BB Guide to Cooking Classes


Participants got their hands dirty at a recent scone making class at Skillshare.

It’s officially fall and our thoughts have turned to root vegetables, braising and quality kitchen time. Want to take a class to bone up on those culinary skills that fell by the wayside with summer’s easy salads and barbecues? Brooklyn is full of cooking classes, with options for any budget, ranging from DIY to semi-pro. We’ve rounded up some of the best and grouped them from super casual and cheap, to more involved and pricier. The mellower classes tend to take place in ad hoc spaces and bars, the fancier ones have more equipment and dedicated kitchens. Turns out they all want you to be more comfortable in the kitchen and have fun.

Casual and Low Cost
On recent a rainy day at Brooklyn Brainery in Carroll Gardens, barefooted kefir-enthusiast Daniel Stillman wove his way through students sitting on folding chairs to a chalkboard where he drew the molecular structure of kefir grains. It’s all part of the casual vibe at the Brainery–a community learning space, accessible to anyone who wants to learn just about anything. Stillman talked about using kefir to create a Camembert-like cheese and discovering how it can be turned into clotted cream or be used as a buttermilk replacement for amazing pancakes. All the while, he offered in-the-know tips like, “In the summertime, it grows funkier and faster.” Attendees tasted, touched and smelled the kefir throughout the class, which finished with samples from a kefir-inspired meal.

While “Kefir: Milk to Cheese” is a demonstration class, many food-related courses at the Brooklyn Brainery are hands-on. Co-founder Jonathan Soma teaches many of these, including World Spices ($20), Soda Making ($40 for two sessions covering ginger ale, sassafras, root beer, and more) and Cooking Ethiopian ($35). Accessibility is at the heart of the Brainery, and Soma says that with cooking for newbies, his main concern is to help students conquer their fear of doing something wrong.

For more advanced students, Soma tries to introduce new ingredients or novel ways of using them. As he explained, “Fish sauce from Thai cuisine can fix up an underperforming soup, and berbere, an Ethiopian spice mix, makes a great stand-in for chili powder .”

Classes at the Brainery are super cheap (kefir was $15) and the range is incredibly wide–anyone can visit the website and suggest a topic for a class.

Skillshare is similar to the Brainery in concept, but differently branded–slicker with the feel of a tech start-up and a national scope. Instead of one central class space, classes are offered at a variety of venues.

As Michael Karnjanaprakorn, Skillshare co-founder, explained in email, “It’s a community marketplace where people find each other online but meet up in person to share what they know.”

Once you sign on to Skillshare, you can track and suggest classes, and have listings that might be of interest emailed to you.  Cathy Erway, author of The Art of Eating In, (and Brooklyn Based contributor) taught a sushi-making class ($35) through Skillshare, and said that their online tracking system is helpful to her as a teacher because she can better gauge interest level.

For her class location, Erway picked  a bar in Cobble Hill, 61 Local Public House. 
(Their upstairs room is also the site of upcoming sausage-making classes from Brooklyn Cured.) Before class, Erway reminded students that they could get a beer from the bar before getting to work.

“I like to loosen things up a bit and show how not formal it has to be. I’m not a chef,” she said. “I’m a home cooking enthusiast and I like to show one technique and let people riff off of it.” Erway demonstrated rolling sushi with seasonal vegetables before letting the class make (and eat) a variety of their own rolls.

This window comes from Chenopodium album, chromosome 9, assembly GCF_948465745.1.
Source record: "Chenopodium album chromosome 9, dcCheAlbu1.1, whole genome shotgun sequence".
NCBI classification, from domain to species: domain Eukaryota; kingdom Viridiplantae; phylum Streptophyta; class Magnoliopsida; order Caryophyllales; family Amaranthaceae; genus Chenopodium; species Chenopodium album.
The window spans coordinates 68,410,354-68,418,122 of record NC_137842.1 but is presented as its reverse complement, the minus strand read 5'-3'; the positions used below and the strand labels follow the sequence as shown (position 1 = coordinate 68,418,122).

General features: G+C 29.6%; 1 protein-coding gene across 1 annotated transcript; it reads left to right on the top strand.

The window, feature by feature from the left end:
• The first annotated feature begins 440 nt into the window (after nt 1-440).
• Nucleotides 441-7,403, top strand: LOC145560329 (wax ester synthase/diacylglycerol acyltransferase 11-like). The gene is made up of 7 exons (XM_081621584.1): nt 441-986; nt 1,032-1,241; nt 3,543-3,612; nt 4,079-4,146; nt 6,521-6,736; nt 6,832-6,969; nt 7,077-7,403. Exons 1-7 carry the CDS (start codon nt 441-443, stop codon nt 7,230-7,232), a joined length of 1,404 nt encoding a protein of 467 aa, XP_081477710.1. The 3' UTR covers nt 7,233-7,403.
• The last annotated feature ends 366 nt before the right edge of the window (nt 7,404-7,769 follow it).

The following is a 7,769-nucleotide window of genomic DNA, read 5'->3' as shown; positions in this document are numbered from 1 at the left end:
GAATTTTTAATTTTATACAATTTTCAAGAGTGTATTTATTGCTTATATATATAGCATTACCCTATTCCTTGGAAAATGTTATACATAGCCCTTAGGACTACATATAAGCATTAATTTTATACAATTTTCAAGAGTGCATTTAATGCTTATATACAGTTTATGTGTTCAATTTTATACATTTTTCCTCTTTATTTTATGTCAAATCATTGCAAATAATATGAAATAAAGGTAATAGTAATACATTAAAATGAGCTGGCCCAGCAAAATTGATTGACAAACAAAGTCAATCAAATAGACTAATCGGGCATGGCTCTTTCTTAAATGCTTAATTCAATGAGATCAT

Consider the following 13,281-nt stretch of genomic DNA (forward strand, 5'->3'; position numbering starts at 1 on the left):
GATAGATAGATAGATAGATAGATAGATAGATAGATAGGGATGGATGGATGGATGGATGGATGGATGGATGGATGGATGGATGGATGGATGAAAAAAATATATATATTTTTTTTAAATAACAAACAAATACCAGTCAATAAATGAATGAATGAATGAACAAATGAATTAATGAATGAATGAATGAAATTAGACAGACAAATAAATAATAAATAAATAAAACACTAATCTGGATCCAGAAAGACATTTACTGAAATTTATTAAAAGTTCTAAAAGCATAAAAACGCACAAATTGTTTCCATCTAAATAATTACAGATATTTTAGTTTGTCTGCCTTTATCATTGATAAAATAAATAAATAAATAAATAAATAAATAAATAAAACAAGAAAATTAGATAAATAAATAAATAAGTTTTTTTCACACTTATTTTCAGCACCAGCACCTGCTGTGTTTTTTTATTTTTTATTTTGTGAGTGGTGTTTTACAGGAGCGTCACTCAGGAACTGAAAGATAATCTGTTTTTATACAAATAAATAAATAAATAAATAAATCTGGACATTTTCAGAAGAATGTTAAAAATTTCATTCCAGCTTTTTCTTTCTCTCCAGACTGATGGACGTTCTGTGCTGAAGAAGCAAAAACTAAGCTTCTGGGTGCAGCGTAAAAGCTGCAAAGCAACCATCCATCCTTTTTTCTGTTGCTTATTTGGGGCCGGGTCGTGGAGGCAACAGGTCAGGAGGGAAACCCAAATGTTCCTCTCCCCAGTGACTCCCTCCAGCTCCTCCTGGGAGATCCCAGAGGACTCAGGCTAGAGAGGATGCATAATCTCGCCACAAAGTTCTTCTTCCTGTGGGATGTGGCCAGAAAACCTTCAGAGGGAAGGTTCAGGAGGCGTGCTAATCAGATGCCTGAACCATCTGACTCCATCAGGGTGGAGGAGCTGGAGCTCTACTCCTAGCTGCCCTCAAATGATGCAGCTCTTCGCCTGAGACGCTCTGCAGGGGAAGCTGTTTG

Fort Greene’s Kara Masi, founder of Ted & Amy’s Supper Club, may be one of the friendliest people you’ll ever meet. Talking about her food history, she said, “I loved cooking for my friends, but couldn’t really afford to do it up the way I wanted to.” In response, she started Ted & Amy’s Supper Club, dinners that she hosts at her home that bring together twelve to fourteen people for multi-course meals and an array of wines for a modest fee.

The dual interests of food and introducing people are also behind the classes that Ted & Amy’s now offers. It’s the same inviting home environment–at Masi’s place–but students do hands-on learning, not just eating. Classes are taught by local food bloggers, cookbook authors, food artisans, and private chefs–for instance, jam-making from Laena McCarthy of Anarchy in a Jar  ($40), pickling from Ben Flanner of Brooklyn Grange ($40), or dumpling and wonton making by Diana Kuan of Appetite for China ($45).

Jamie-Lynn’s Kitchen offers free demonstration cooking classes every third Monday of the month at Boulevard Books & Café in Bensonhurst/Dyker Heights (the next is October 17 at 7pm). During each class, Jamie-Lynn Mollo demonstrates three recipes and then students sample what she’s made. A recent class included three appetizers–a beet, string bean and goat cheese salad, a pineapple and lentil salad, and a hard-boiled egg and cherry tomato salad.

In addition to starting Jamie-Lynn’s Kitchen in Bensonhurst, Mollo is also the author of Feel Good Cooking, a book that emphasizes incorporating gratitude into your cooking. The book, which was released on Mother’s Day three years ago, is meant to get cooks to “take a minute.” If a recipe calls for three cracks of pepper, you’re supposed to think of three people you are grateful for. If you have a bit of lag time in the kitchen while something is cooking, recipes call for you to listen to your favorite song or to call your cousin and catch up.

The same generous ethos is at work at the free demonstration, where Mollo answers any cooking questions students may have on their minds. During a recent class students were interested in how to make creamy, yet still healthy dressings. Mollo suggested using smashed up avocados and avoiding mayonnaise.  She characterizes the food from Jamie Lynn’s Kitchen as eclectic, showcasing  “home cooking at its best and healthy cooking at its tastiest.”

Pricier, But Fully Equipped